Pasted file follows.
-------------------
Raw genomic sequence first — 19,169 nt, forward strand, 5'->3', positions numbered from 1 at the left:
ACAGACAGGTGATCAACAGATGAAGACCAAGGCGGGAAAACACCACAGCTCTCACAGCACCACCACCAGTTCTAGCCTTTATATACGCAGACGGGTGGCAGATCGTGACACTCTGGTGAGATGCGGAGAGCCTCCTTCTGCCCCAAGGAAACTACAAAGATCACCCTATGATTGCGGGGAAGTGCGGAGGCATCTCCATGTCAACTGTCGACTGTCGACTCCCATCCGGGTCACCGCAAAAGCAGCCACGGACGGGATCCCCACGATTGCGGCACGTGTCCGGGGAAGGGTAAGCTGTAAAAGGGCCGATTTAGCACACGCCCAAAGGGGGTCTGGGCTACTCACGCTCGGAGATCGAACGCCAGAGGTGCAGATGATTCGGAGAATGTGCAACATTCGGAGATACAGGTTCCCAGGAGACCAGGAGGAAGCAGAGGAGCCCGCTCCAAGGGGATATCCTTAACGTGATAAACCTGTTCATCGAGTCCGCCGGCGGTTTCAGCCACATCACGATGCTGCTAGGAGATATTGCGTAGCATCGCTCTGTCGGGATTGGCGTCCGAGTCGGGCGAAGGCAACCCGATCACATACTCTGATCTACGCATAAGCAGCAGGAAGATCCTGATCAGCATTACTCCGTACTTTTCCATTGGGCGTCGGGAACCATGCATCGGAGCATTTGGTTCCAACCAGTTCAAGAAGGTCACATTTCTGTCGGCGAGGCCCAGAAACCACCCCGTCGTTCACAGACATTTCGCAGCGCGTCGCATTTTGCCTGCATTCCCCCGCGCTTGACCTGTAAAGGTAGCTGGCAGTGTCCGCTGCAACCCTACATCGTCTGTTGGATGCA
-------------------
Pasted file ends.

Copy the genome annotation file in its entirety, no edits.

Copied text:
Raw genomic sequence first — 19,169 nt, forward strand, 5'->3', positions numbered from 1 at the left:
ACAGACAGGTGATCAACAGATGAAGACCAAGGCGGGAAAACACCACAGCTCTCACAGCACCACCACCAGTTCTAGCCTTTATATACGCAGACGGGTGGCAGATCGTGACACTCTGGTGAGATGCGGAGAGCCTCCTTCTGCCCCAAGGAAACTACAAAGATCACCCTATGATTGCGGGGAAGTGCGGAGGCATCTCCATGTCAACTGTCGACTGTCGACTCCCATCCGGGTCACCGCAAAAGCAGCCACGGACGGGATCCCCACGATTGCGGCACGTGTCCGGGGAAGGGTAAGCTGTAAAAGGGCCGATTTAGCACACGCCCAAAGGGGGTCTGGGCTACTCACGCTCGGAGATCGAACGCCAGAGGTGCAGATGATTCGGAGAATGTGCAACATTCGGAGATACAGGTTCCCAGGAGACCAGGAGGAAGCAGAGGAGCCCGCTCCAAGGGGATATCCTTAACGTGATAAACCTGTTCATCGAGTCCGCCGGCGGTTTCAGCCACATCACGATGCTGCTAGGAGATATTGCGTAGCATCGCTCTGTCGGGATTGGCGTCCGAGTCGGGCGAAGGCAACCCGATCACATACTCTGATCTACGCATAAGCAGCAGGAAGATCCTGATCAGCATTACTCCGTACTTTTCCATTGGGCGTCGGGAACCATGCATCGGAGCATTTGGTTCCAACCAGTTCAAGAAGGTCACATTTCTGTCGGCGAGGCCCAGAAACCACCCCGTCGTTCACAGACATTTCGCAGCGCGTCGCATTTTGCCTGCATTCCCCCGCGCTTGACCTGTAAAGGTAGCTGGCAGTGTCCGCTGCAACCCTACATCGTCTGTTGGATGCA